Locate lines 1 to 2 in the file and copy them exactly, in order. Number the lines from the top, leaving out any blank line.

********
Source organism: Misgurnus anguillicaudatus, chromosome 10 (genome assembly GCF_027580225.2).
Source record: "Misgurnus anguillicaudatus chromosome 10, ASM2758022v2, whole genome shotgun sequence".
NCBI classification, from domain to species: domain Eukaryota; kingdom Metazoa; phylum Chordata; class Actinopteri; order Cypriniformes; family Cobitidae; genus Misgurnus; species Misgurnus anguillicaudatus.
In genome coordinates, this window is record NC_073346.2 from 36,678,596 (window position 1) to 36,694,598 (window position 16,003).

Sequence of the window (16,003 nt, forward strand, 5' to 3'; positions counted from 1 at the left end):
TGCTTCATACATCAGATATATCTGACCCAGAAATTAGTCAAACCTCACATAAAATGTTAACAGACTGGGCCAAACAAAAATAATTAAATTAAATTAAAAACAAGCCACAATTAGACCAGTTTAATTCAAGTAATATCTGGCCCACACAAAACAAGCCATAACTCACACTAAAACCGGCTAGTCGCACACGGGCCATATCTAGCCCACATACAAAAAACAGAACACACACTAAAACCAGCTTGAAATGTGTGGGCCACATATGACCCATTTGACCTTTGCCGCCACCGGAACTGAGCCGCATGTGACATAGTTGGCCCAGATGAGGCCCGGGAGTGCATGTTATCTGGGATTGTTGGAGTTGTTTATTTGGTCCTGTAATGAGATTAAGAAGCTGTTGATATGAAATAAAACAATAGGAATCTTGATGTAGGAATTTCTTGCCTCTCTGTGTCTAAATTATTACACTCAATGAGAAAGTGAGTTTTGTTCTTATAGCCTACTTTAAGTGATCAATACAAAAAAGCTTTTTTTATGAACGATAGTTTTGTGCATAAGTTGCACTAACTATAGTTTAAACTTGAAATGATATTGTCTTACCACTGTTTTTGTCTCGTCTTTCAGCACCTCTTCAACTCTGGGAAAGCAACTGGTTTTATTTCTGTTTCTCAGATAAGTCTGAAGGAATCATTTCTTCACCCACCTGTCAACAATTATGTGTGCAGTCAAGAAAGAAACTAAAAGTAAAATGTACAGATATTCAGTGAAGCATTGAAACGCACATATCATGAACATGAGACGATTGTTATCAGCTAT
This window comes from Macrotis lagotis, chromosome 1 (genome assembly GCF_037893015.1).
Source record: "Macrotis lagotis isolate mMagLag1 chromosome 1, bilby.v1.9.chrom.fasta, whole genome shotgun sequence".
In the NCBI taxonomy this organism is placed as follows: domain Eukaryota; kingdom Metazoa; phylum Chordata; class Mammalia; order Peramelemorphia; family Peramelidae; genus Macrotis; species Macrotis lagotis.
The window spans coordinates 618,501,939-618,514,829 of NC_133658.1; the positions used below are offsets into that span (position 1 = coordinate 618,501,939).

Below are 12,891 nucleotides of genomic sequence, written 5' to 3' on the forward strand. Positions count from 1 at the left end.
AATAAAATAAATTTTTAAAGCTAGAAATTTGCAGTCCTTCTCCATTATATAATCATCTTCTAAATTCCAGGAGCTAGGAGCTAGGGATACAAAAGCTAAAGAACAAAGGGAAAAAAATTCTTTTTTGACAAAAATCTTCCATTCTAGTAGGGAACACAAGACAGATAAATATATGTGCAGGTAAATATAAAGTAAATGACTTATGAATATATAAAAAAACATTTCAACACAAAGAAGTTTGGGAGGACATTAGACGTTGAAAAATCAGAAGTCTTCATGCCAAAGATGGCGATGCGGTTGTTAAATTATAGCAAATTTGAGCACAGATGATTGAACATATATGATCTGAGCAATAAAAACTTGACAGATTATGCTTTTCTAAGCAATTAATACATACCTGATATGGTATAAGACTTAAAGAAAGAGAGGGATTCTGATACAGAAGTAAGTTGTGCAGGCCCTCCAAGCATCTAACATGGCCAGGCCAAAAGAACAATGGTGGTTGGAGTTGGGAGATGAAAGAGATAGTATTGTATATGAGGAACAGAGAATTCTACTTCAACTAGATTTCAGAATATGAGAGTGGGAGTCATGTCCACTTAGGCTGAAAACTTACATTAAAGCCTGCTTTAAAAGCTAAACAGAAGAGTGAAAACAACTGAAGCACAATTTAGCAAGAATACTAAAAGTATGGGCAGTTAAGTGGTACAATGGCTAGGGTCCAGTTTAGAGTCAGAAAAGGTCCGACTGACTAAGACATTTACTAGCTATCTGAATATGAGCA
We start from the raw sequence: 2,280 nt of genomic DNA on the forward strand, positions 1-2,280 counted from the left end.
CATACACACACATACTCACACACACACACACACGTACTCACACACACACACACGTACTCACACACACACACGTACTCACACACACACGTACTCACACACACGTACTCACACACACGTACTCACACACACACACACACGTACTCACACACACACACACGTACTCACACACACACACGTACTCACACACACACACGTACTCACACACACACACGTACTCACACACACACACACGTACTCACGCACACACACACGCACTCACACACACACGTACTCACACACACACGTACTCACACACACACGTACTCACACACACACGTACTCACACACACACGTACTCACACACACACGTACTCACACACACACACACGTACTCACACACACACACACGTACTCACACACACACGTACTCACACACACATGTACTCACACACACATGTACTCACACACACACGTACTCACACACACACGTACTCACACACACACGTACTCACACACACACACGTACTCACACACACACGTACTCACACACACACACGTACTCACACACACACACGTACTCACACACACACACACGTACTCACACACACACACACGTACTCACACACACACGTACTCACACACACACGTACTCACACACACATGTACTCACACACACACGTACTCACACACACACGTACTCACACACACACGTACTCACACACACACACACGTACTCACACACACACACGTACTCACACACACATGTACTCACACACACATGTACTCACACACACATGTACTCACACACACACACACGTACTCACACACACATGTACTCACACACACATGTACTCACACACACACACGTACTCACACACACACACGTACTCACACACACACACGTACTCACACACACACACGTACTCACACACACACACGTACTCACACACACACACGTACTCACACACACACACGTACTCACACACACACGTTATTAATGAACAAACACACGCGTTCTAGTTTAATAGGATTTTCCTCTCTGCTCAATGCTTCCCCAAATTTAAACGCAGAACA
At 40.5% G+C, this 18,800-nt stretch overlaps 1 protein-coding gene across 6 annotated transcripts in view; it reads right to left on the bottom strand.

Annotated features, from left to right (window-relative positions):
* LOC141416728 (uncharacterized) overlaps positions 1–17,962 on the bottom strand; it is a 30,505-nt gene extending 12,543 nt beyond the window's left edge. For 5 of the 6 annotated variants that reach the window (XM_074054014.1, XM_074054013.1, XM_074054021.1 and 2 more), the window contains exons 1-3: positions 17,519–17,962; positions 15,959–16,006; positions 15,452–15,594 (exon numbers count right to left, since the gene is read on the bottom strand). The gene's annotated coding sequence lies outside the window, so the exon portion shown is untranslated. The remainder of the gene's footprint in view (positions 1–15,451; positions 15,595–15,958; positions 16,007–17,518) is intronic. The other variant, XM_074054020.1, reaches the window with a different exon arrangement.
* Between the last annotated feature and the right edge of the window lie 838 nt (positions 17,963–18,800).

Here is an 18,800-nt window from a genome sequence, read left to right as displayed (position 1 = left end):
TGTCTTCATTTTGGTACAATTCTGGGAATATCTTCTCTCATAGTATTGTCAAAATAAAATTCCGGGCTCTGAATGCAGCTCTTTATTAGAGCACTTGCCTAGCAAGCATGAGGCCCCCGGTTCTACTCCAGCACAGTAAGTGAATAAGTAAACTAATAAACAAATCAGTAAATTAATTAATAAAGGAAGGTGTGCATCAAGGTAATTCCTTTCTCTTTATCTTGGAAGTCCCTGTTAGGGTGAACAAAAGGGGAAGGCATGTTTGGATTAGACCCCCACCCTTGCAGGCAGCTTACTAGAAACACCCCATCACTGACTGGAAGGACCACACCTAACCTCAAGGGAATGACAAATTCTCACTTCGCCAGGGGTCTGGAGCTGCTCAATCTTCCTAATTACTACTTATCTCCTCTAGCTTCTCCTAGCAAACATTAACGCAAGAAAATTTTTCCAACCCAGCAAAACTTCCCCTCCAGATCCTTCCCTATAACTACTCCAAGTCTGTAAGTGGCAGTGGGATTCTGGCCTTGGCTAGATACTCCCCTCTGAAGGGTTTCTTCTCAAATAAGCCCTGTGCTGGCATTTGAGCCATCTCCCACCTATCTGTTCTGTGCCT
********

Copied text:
Source organism: Misgurnus anguillicaudatus, chromosome 10 (genome assembly GCF_027580225.2).
Source record: "Misgurnus anguillicaudatus chromosome 10, ASM2758022v2, whole genome shotgun sequence".